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U.S. indicates more Chinese firms being probed for North Korea sanctions breaches

WASHINGTON (Reuters) - The coordinator for U.S. sanctions policy indicated on Wednesday that more Chinese firms were under U.S. investigation for suspected breaches of sanctions on North Korea and Chinese banks and firms should understand that dealing with North Korea was "risky."

Asked at a congressional hearing if other Chinese firms were under investigation after the United States imposed sanctions on a Chinese industrial machinery wholesale firm on Monday, Daniel Fried, coordinator for sanctions policy at the U.S. State Department, said he "wouldn't argue" with the suggestion.

China said on Tuesday it was opposed to any country using its own laws to carry out "long arm jurisdiction," after the United States sanctioned Dandong Hongxiang Industrial Development Co and four of its executives under U.S. regulations targeting proliferators of weapons of mass destruction.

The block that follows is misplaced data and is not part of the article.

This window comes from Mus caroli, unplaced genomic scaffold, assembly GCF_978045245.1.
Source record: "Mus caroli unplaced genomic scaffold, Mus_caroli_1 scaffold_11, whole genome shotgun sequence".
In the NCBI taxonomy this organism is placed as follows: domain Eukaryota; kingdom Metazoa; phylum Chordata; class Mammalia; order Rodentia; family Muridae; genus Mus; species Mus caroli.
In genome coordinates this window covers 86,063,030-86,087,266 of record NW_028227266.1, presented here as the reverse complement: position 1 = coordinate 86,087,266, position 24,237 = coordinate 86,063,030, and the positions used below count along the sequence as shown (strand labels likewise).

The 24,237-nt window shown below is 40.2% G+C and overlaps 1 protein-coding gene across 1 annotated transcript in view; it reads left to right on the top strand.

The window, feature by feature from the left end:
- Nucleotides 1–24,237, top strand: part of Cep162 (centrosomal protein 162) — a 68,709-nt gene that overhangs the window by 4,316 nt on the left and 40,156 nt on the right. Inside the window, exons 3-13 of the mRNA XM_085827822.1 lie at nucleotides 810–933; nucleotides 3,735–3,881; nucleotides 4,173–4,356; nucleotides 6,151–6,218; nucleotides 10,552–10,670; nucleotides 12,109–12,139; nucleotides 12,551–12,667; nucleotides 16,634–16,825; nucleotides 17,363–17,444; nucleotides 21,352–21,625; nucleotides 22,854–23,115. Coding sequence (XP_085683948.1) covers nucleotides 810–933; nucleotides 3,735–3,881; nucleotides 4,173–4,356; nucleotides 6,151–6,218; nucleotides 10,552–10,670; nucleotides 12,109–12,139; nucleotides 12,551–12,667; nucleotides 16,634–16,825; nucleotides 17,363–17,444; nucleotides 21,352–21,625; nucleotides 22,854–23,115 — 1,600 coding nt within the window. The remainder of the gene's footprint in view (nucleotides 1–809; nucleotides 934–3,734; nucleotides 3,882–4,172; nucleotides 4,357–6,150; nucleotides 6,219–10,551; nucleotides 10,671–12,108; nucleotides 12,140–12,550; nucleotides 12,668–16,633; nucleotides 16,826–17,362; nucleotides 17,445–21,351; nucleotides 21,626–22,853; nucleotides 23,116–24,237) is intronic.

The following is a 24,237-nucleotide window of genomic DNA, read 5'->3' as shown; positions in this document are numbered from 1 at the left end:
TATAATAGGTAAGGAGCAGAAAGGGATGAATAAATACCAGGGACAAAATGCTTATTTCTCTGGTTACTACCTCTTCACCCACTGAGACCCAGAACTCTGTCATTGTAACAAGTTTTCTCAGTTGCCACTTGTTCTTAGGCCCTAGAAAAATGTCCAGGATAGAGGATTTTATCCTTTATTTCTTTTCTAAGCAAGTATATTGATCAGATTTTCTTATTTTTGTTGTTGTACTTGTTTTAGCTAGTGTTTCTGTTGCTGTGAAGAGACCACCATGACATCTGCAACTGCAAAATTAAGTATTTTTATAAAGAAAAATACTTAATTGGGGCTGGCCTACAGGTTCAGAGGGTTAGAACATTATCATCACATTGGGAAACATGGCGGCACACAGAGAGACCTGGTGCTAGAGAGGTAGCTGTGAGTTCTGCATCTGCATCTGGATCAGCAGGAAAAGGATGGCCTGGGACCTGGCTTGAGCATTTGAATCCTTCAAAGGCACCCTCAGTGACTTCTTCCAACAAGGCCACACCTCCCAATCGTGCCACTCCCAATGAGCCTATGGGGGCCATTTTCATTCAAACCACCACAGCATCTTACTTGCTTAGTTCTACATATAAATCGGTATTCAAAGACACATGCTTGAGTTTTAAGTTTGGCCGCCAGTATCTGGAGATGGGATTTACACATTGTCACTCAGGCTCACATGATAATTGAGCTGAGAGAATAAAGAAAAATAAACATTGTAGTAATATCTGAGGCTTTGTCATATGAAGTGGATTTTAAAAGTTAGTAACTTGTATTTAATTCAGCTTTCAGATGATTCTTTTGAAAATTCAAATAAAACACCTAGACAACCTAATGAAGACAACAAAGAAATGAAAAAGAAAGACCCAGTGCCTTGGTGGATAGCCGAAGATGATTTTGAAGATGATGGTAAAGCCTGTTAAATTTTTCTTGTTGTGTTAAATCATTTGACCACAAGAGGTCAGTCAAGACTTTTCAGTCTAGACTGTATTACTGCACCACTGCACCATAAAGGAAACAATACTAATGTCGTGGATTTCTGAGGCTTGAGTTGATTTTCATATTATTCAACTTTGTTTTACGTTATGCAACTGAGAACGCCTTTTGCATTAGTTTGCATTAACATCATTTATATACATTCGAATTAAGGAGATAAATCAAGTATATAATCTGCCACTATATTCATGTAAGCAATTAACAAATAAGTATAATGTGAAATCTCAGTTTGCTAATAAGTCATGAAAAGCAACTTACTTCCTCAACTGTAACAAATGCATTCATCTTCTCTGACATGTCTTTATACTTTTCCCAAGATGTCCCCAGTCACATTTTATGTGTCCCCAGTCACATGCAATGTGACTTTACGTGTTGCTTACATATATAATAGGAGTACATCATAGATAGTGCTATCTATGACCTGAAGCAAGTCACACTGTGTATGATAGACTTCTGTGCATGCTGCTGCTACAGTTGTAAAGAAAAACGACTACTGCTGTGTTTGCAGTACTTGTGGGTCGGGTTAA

The United States took the step after North Korea conducted its fifth and largest nuclear test on Sept. 9. Discussions are also under way on a possible new U.N. sanctions resolution on North Korea.


The United States accused the Chinese firm of acting on behalf of North Korea's Korea Kwangson Banking Corp (KKBC), which has been under U.S. and U.N. sanctions for supporting proliferation of such weapons.

Fried declined to name any other Chinese firm under investigation but told the Senate Foreign Relations Committee:

"We are actively looking at all possible targets ... Clearly our actions on Monday indicate that we are willing to sanction Chinese companies who are evading U.S. and U.N. sanctions."

Fried said it would be best if China itself came to the conclusion that it needed to put increased pressure on North Korea.

"It would also be useful if Chinese banks and companies understood that increasingly, dealing with North Korean companies, especially those that are sanctioned is going to be risky; frankly not worth it."

Daniel Russel, the senior U.S. diplomat for East Asia, told the same hearing there was much more that China could be doing in terms of sanctions on North Korea. He said North Korea coal exports were a focus of current sanctions discussions with China.

"We recognize that changing Chinese behaviour is a prerequisite for changing North Korea’s behavior," Russel said.

(Reporting by David Brunnstrom; Editing by Chizu Nomiyama and Andrea Ricci)